The Human Mind and Other Inane Ramblings

This post is going to be a break from the usual "I don't do anything but write code" kind of posts. Partially because that's not why I started blogging, and partially because, well, it's my damn blog so I'll write what I want! Danny can get away with posting obscure things on his blog - how about me? :D

I just managed to catch the 2nd episode of Professor Robert Winston's BBC Series, The Human Mind (on ABC), and some of it got me thinking.

The show was very interesting, especially if, like me, you have a fascination with how folks tick. This particular episode examined some of the fundamental parts of personality, including how the brain and personality are related, and how physiological changes in the brain through life lead to personality changes - things like why children can often have little control over their urges, and why all those angsty teenagers really are so angsty!

The first example to get me thinking was a demonstration wherein two identical twins were put in environments in order to stimulate certain moods in order to see their effect upon personality - one listened to happy music, watched a happy movie, and read uplifting comments; the other listened to sad music, watched a sad movie, and read depressing comments. The example went on to show the temporary change that this had upon their personality (in this case shown by shopping habits, which apparently is a useful way to gauge personality). Obviously the twin in the happy environment was happy, spent more, and was more outgoing, whilst the other twin did very little, and regretted her purchases.

What intrigues me is that providing that this information is true (and I'd be compelled to believe Professor Robert Winston if I believe anyone), this lends scientific credibility to the idea of positive affirmations having measurable effect upon the mind. For a long time these have been perceived to be "bad-science", in the realm of New Age crazies, or as a self-help trick for underachieving students and salesmen.

However - this suggests that the science is there, and that things such as affirmations may have a long term affect on the brain and personality. The idea is that the words invoke thoughts and emotions, which in turn invoke chemical responses that eventually lead to physiological changes in the brain - either by rewiring new pathways (learning) or by making parts of the brain more or less receptive to certain chemicals and hormones.

This is interesting to me - most of my family subscribes to beliefs and ideas that are very "New Agey", and so (perhaps as a consequence?) I tend to be more open to those sorts of ideas than most. However, I'm also a geek, and fiercely logical - I make a point of making sure that I can justify most of my personal beliefs with fact and science as much as I can seem to manage. That said, I'm certainly in the "New Agey" side of the chart - however I make a point to be able to justify what I believe in. In many respects, this information about affirmations represents a meshing of two parts of me - the purely scientific and the part of me that is prepared to entertain things that seem logical, but have no hard scientific basis.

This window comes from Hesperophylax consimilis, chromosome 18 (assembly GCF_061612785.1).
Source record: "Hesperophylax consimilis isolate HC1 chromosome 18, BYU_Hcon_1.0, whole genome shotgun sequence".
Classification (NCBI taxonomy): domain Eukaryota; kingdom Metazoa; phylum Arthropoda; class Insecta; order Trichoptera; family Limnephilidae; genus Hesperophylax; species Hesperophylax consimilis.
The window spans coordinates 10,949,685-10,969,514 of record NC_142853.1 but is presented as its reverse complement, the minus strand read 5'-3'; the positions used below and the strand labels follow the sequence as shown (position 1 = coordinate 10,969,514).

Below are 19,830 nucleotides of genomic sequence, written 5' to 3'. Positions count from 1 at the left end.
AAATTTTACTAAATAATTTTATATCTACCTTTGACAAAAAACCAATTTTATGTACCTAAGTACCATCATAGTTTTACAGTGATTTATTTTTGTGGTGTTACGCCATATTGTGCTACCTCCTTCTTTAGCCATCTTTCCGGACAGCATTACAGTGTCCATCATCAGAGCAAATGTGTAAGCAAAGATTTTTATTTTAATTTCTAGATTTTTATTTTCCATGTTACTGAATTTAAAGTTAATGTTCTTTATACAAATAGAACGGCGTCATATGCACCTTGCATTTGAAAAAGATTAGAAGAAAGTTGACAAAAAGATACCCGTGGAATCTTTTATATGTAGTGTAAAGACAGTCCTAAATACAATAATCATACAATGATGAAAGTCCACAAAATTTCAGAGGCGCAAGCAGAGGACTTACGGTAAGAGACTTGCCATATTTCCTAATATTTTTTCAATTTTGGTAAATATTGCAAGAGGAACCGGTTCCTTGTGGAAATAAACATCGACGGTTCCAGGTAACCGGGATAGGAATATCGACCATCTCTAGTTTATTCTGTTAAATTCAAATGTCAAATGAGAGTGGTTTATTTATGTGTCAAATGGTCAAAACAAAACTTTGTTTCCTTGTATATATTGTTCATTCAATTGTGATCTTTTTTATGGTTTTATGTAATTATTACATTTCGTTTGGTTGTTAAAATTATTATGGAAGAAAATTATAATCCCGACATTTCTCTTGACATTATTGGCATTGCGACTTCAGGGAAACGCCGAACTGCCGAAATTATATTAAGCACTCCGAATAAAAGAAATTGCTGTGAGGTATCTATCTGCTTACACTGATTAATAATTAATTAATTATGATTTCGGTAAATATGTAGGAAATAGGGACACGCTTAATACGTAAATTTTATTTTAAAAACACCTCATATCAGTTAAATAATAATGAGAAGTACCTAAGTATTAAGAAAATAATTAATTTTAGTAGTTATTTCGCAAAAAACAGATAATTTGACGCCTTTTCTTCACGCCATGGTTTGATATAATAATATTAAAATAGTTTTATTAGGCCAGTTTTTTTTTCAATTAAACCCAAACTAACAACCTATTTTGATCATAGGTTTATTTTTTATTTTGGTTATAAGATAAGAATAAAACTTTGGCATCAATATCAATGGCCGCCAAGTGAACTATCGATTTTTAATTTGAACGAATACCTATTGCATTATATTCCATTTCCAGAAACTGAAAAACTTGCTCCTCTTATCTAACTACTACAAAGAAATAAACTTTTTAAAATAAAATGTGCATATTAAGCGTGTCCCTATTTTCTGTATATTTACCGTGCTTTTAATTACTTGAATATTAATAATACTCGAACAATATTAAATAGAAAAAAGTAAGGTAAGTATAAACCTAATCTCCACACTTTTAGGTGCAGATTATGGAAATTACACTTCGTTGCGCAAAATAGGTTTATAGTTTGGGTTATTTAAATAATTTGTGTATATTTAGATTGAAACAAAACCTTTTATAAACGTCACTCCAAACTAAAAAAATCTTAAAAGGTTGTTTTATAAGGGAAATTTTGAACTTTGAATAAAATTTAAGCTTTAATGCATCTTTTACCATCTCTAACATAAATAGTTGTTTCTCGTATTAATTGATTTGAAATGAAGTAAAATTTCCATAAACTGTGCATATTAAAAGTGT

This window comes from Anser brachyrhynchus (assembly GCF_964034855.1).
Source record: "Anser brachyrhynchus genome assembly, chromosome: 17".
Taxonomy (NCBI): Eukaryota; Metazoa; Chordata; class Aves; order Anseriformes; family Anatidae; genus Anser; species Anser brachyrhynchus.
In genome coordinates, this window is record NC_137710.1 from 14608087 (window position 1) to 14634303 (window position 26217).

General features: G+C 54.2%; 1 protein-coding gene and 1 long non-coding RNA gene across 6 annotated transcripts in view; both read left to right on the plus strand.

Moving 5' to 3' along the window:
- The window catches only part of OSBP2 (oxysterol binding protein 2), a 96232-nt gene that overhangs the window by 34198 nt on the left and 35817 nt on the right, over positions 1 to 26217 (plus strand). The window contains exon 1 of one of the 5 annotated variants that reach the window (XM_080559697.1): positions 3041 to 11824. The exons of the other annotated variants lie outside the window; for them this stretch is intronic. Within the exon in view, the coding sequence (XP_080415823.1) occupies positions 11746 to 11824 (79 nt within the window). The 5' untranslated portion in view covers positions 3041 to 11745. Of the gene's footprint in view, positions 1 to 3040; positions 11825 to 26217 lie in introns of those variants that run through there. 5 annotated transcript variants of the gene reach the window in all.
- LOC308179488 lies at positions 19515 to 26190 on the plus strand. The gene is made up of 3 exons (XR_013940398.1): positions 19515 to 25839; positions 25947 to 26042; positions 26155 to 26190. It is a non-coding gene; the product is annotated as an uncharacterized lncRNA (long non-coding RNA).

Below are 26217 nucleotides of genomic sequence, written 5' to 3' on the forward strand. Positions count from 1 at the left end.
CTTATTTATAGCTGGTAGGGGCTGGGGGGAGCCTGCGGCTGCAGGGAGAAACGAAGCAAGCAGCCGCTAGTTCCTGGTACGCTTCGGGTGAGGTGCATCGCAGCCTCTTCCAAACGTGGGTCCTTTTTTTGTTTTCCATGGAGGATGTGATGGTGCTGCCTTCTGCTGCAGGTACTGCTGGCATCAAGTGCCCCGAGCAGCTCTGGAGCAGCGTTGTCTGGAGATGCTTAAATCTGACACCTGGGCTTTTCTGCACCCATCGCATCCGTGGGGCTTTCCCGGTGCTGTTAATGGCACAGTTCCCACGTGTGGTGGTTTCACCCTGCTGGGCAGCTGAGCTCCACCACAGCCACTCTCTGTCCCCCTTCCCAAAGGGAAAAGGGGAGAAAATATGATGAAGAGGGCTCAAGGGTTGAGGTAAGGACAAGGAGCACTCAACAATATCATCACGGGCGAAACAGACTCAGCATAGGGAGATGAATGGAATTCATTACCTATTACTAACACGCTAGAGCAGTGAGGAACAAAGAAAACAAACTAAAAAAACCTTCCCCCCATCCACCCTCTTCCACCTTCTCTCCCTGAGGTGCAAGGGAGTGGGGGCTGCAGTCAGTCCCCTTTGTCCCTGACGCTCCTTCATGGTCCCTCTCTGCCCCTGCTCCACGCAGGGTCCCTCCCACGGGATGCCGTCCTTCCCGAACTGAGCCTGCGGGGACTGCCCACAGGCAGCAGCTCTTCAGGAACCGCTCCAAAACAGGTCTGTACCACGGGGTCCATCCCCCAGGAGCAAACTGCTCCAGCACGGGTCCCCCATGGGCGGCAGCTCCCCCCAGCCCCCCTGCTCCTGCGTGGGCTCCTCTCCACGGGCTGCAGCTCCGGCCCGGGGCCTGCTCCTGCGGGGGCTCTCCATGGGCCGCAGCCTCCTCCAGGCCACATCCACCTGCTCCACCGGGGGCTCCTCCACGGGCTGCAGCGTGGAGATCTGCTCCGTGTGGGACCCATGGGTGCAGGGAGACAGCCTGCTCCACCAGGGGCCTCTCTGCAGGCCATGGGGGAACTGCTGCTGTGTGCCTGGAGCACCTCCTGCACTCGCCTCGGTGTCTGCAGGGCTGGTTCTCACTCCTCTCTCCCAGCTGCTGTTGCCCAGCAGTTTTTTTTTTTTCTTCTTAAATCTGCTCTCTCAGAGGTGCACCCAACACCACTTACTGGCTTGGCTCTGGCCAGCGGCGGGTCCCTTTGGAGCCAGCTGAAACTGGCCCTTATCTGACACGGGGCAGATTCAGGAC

Anyhu, the second thing that got me thinking was their examination of a dude with anger problems. They explained that what was happening (in his specific case) was that one part of the brain was overproducing the chemical associated with "anger" and his brain wasn't able to control his reaction to it. Effectively, when something triggered his anger, he really did lose control. Apparently, the part of the brain handling emotional control (which this man was lacking "strength" in) is the frontal lobe, which spurred the question from me - isn't that the bit that deals with things like language?

Well, I was partially on the right track. It seems that whilst much of language processing the brain does is in the Temporal Lobe there certainly are some elements of language processing done in the frontal lobe (such as Broca's Area).

Now I'm not at all medically trained (so I'd welcome anyone who knows more on the topic than me) but if that's the case, could that possibly support an idea that a lack of emotional control, and unregulated anger (if not a symptom of another, more complex condition) could be somehow related to the frontal lobe not receiving suitable stimulation during development? Could this mean that folks with problems with emotional control, or other "regulation" problems are a result of not being adequately stimulated as a child or teenager? Could this suggest that encouraging problem solving, teaching complex tasks and encouraging language development (as in expanding the vocabulary) might help to reduce the susceptibility to rage and anger later in life? Does this mean that education plays an even more vital role in building safe and happy communities than we might have thought?

I don't have any answers, but it's interesting to think about anyway. I don't even know if what I suggest about might "strengthen" the frontal lobe, or whether something like this might have an effect, but I find it something interesting to muse on regardless.

Regardless of my inane ramblings, I strongly suggest you check out the show if you get the chance - The Human Mind and How to Make the Most of It, Monday nights, 11:30pm-12:30am on ABC.